Demands censorship accusation retracted

by | Dec 14, 2011

TBILISI, DFWatch – A Georgian weekly magazine wants Transparency International to retract parts of a report which criticizes it for being too cozy with the government.

TI said Tuesday that the media in Georgia are subject to indirect censorship through control over the advertisement sector. Control is exerted by a network of friends headed by the former defense minister Davit Kezerashvili, who was in charge of Georgia’s military forces during the war with Russia in 2008.

This network effectively controls most of the ads in radio, TV and print media, favoring those that are least independent.

Illustrating how he and the government extend their influence, TI pointed out that the magazine Tabula is able to sell far more advertisements than another similar magazine called Liberali, the difference being that Tabula is on friendly terms with authorities, while Liberali has a more independent editorial line.

Owner and editor in-chief of Tabula is Tamara Chergoleishvili, wife of one of president Mikheil Saakashvili’s closest allies, Giga Bokeria, who current serves as secretary of the country’s National Security Council.

Today, Tabula sent out a statement demanding that Transparency International take back the accusations. The magazine says TI’s survey is unfair and doesn’t show the full picture.

“The author of the survey blames Tabula of abusing its editorial powers, but didn’t even talk with at least one employee at the magazine. He wasn’t interested in by what strategy we have entered the market, while he had an interview with Liberali’s editor and even quotes her in the report,” the statement says.

Mathias Huter, who presented the survey to a large audience on Tuesday at Tbilisi Marriot Hotel, says in response that they didn’t contact Tabula employees because it wasn’t the aim of the project to accuse anybody of anything. But he says that they were named just as an example of what is ‘publicly known.’

“We don’t accuse Tabula of wrongdoing. I was little bit surprised about their strong reaction. We don’t criticize Tabula for anything wrong.” Mathias told DFWatch. “We want to illustrate that there are close relations between politics and media, and it’s not illegal, but it’s important that the public has a clearer picture of it.”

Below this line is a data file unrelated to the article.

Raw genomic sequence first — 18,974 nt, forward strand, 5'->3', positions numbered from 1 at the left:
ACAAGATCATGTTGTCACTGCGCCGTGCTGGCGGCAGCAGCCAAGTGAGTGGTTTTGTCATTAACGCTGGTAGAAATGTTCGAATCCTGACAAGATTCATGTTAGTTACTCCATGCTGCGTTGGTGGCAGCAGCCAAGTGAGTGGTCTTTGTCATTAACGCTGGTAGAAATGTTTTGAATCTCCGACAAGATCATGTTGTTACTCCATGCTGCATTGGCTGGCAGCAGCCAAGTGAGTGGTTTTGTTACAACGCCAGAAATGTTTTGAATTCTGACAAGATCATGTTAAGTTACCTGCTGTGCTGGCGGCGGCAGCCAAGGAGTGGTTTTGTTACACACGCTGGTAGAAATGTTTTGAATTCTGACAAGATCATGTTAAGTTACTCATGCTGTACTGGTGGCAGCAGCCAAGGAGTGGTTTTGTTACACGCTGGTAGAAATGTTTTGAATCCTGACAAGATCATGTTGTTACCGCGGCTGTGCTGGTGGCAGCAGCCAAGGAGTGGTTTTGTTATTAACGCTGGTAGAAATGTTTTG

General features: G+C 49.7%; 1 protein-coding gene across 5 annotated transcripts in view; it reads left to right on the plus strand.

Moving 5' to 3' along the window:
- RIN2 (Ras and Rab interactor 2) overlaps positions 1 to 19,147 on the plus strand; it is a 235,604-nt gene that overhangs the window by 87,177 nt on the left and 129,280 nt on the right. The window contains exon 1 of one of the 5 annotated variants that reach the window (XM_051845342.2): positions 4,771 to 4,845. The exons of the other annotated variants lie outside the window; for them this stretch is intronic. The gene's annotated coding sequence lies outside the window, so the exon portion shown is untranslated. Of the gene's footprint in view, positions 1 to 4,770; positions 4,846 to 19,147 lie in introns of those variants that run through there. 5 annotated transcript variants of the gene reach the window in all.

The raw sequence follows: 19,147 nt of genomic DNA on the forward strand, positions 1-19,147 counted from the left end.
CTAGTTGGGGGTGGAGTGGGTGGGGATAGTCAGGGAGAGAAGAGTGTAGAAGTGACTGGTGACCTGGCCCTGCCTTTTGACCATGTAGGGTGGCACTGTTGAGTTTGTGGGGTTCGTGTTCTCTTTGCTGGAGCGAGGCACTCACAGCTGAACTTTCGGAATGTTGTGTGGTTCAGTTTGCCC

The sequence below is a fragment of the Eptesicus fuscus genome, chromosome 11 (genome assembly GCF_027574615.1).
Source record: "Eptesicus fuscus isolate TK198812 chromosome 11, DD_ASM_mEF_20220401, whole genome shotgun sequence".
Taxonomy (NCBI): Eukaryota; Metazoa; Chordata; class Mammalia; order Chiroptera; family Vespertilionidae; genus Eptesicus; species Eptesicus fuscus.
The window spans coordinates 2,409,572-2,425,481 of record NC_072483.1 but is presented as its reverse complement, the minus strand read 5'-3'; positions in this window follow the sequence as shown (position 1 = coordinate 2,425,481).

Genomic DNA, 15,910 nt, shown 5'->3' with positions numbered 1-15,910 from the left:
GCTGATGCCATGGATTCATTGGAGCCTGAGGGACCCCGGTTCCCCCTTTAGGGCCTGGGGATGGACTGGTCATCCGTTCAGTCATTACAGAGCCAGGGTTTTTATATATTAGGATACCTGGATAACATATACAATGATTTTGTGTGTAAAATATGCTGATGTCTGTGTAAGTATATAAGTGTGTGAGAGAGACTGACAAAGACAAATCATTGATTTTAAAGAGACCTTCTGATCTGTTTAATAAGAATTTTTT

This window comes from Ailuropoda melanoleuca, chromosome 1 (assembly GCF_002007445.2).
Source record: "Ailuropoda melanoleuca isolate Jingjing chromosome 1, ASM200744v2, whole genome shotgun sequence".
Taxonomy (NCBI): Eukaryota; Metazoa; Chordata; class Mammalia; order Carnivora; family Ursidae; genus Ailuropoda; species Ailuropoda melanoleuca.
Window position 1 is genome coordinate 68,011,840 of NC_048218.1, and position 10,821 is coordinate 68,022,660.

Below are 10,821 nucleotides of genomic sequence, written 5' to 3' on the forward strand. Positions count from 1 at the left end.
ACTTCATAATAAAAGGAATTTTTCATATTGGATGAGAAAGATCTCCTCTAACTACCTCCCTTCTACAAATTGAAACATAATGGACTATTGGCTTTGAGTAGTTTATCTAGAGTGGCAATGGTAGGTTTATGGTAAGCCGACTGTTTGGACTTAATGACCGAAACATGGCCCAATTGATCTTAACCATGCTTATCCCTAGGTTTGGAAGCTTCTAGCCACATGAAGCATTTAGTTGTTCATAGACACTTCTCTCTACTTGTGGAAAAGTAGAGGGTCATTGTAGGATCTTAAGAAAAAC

The survey doesn’t say anything about advertisment prices, Tabula’s statement continues, which may be important for companies that want to buy ads. Listing the prices of ads in Tabula and Liberali, it concludes that it is twice as expensive to advertise in Liberali as in Tabula.

Huter says that it’s not only about the official prize list. There are many other factors.

“Tabula is a professional magazine. But we wanted to show that the other professional media units as Batumelebi, Liberali or others, that  publish critical reports and investigations, have a serious problem  attracting the advertising companies,” Huter says.

Tabula’s statement also gives a link to a survey conducted by ACT Research, a market research company in Georgia. It showed that Tabula has more market attention than other magazines, which also is an important factor for advertisers.

At yesterday’s meeting Ia Antadze, a journalist with Radio Liberty Georgia, said that the amount of attention cannot be the only reason for why there is such a difference in the amount of ads between the two magazines. She pointed out that the independent TV station Maestro hardly gets any advertising at all, but is very popular.

“We don’t lower the dignity of Liberali. We want to show that those two publications have chosen two different marketing strategies and discussing them in the same context without showing these differences is vague,” Tabula’s statement says.

(Image shows Tamara Chergoleishvili, editor of Tabula.)


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